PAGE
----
Apr 29, 2010
By Magdalen Ng
London-based film-makers Joe Lawlor and Christine Molloy were shocked during their first visit to Tiong Bahru Market when their order of carrot cake arrived.
Now he and his wife are no longer strangers to the market and even know which hawker stalls are the most popular.
They have been speaking to store owners and visitors to the area as part of their research for the next short film that they are making.
Set in and around the Tiong Bahru estate, the movie is part of Civic Life: Tiong Bahru, a community arts project exploring identity, memory, architecture, a sense of place and civic space that will take place in the second half of this year.
The project is a collaboration between the British Council and the National Museum of Singapore with support from the Singapore International Foundation. There will also be an online film competition for Singaporeans.
'The British Council is a cultural relations agency whose aim is to create meaningful discussions around the ideas of creativity, culture and education. This project involves close collaboration with our Singaporean partners and a rich engagement between Singaporean and British artists,' says Mr Dan Prichard, director of programmes of the British Council in Singapore.
He adds: 'Joe and Christine's films are beautiful, but it is their commitment to the community and their engagement with the community at all levels in the project that make the Civic Life films so special.'
Lawlor and Molloy's movie, as yet untitled, is the third in a series of short films involving communities that they are making.
The first two Civic Life films were set in Dublin, Ireland, the duo's hometown. Moore Street was filmed along the iconic street where many migrant communities settle, while Leisure Centre focused on the leisure centre situated on Main Street Ballymun, which has long been associated with crime and poverty in the media. Both films were praised at various international film festivals.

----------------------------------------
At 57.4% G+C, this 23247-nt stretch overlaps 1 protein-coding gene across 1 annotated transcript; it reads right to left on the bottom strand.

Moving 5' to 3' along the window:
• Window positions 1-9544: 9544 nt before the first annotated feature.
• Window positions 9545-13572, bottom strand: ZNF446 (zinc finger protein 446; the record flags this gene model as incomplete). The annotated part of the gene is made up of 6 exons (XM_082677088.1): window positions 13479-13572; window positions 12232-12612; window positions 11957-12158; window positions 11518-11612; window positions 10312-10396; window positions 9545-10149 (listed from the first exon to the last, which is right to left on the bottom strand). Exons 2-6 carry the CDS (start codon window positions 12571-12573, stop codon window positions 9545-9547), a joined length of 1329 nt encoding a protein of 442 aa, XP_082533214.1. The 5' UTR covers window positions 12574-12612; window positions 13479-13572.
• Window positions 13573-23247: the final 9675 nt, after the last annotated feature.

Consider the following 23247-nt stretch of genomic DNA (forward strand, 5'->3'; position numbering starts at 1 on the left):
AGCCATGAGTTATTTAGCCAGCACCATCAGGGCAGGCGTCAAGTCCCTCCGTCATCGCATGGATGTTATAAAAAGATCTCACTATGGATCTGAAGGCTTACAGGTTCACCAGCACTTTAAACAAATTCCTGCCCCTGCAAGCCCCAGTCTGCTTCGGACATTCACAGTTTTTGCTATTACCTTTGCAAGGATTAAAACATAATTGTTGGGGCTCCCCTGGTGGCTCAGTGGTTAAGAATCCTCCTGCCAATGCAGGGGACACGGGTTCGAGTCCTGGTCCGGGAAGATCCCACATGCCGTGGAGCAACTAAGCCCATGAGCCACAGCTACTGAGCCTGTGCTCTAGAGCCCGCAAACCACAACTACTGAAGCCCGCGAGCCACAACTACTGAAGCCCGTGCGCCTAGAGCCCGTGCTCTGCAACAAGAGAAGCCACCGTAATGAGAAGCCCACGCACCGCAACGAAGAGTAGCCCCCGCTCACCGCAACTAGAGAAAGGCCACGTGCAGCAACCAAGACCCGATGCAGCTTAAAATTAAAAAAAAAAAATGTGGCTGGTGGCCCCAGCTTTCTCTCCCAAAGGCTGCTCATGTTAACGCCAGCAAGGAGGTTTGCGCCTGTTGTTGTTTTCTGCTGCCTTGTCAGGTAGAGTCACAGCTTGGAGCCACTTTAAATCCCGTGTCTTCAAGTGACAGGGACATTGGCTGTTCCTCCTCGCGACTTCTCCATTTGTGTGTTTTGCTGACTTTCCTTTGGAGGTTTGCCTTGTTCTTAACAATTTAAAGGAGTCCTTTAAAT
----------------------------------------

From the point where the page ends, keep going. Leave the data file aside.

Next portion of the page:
For their Singapore film, they surveyed other places including Bedok before deciding on Tiong Bahru, because it is one of the oldest estates in Singapore, and is a place rich with history and culture. Also, almost every Singaporean they encountered seemed to have an opinion about Tiong Bahru Market.
'Some of the people we spoke to used to live here and have since moved away. But they still come back week after week to eat their favourite food,' says Lawlor.
Molloy adds: 'But there are others who refuse to come back after the refurbishment of the market, because they feel it's no longer the same place they remember.'
While filming is slated to take place in June, they are still working on the plot and script after three visits to Singapore. They plan to develop the script gleaned from conversations with residents and visitors in the area.
They are also inviting people to contribute their memories of the place to the project at the website, http://www.civiclife.sg./
'There are certain things that we will definitely include, but we don't know exactly what we want to do yet,' says Lawlor.
Submit your memories of Tiong Bahru for this project at www.civiclife.sg